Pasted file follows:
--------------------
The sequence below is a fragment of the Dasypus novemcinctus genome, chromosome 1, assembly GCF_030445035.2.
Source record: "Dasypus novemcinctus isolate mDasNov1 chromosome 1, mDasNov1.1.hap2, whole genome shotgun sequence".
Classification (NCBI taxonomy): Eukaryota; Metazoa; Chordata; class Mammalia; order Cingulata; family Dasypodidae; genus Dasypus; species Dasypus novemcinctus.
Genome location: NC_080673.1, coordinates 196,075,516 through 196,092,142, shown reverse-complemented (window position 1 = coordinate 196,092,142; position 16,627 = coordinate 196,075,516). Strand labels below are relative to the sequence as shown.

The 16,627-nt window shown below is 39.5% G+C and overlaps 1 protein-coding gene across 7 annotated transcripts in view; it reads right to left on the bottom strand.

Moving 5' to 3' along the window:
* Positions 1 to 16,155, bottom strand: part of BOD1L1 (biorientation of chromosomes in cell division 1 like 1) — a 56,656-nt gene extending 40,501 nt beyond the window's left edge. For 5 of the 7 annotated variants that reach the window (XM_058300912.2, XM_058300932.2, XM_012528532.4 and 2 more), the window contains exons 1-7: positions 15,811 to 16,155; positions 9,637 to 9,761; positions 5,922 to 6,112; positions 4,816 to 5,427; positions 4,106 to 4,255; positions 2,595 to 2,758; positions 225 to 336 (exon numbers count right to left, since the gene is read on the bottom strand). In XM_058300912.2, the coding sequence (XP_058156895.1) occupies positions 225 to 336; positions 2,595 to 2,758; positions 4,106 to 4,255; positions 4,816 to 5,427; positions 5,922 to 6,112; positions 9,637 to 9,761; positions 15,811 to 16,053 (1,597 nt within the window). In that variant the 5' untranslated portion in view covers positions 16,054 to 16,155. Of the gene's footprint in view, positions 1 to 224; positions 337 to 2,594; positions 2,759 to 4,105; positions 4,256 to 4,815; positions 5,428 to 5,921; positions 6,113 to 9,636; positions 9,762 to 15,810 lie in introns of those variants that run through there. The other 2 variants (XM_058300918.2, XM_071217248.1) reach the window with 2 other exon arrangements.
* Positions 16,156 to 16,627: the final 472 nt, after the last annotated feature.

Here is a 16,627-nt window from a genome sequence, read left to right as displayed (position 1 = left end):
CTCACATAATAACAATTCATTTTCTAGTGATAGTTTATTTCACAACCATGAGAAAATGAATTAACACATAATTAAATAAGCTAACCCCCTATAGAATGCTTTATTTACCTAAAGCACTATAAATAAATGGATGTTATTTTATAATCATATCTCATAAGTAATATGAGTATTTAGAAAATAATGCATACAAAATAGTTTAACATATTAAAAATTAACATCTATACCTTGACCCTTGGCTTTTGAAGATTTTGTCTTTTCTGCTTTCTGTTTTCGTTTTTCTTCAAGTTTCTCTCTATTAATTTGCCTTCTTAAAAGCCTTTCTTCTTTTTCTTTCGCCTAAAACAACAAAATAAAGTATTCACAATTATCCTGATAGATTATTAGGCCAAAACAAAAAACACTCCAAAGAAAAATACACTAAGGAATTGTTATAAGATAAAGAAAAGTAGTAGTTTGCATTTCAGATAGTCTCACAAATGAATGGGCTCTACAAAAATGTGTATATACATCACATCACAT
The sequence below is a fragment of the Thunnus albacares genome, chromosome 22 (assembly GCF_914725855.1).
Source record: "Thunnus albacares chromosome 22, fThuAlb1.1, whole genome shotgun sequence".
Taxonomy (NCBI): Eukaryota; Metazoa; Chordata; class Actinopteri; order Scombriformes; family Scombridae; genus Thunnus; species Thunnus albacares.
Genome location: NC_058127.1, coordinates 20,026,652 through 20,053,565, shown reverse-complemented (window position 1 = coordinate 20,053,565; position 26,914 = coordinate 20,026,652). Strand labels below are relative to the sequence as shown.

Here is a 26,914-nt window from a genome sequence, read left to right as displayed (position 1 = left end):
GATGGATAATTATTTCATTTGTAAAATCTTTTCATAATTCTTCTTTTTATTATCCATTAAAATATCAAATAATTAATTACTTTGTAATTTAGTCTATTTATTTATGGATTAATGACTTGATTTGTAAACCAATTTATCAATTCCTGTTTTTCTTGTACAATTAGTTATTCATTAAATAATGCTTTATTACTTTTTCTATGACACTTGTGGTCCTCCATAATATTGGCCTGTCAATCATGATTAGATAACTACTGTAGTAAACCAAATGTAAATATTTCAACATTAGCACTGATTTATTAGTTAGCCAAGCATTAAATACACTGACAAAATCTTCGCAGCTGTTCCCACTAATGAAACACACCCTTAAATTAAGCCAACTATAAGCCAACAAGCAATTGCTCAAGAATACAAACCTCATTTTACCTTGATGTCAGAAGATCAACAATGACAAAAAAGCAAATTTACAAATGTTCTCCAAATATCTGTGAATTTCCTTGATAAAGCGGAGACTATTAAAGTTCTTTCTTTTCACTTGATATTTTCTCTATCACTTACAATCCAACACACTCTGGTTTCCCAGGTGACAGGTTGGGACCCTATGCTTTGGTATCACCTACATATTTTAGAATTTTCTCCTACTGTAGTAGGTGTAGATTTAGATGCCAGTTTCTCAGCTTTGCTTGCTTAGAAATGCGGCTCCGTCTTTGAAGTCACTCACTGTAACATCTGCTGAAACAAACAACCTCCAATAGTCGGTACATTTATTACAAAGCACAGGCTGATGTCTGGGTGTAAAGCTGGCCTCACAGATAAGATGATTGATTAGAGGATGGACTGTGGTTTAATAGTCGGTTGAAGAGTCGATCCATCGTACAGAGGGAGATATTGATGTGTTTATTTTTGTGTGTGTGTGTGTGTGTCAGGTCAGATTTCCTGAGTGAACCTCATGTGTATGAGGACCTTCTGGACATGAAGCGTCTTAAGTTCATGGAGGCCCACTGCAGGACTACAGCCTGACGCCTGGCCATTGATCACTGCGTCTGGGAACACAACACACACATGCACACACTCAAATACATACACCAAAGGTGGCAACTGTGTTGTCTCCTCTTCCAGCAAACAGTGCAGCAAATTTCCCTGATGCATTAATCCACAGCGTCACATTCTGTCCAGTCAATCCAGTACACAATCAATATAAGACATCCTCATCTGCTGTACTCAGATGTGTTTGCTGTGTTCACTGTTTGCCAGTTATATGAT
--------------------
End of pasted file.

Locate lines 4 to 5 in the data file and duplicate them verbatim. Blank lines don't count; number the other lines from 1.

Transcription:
Genome location: NC_080673.1, coordinates 196,075,516 through 196,092,142, shown reverse-complemented (window position 1 = coordinate 196,092,142; position 16,627 = coordinate 196,075,516). Strand labels below are relative to the sequence as shown.

The 16,627-nt window shown below is 39.5% G+C and overlaps 1 protein-coding gene across 7 annotated transcripts in view; it reads right to left on the bottom strand.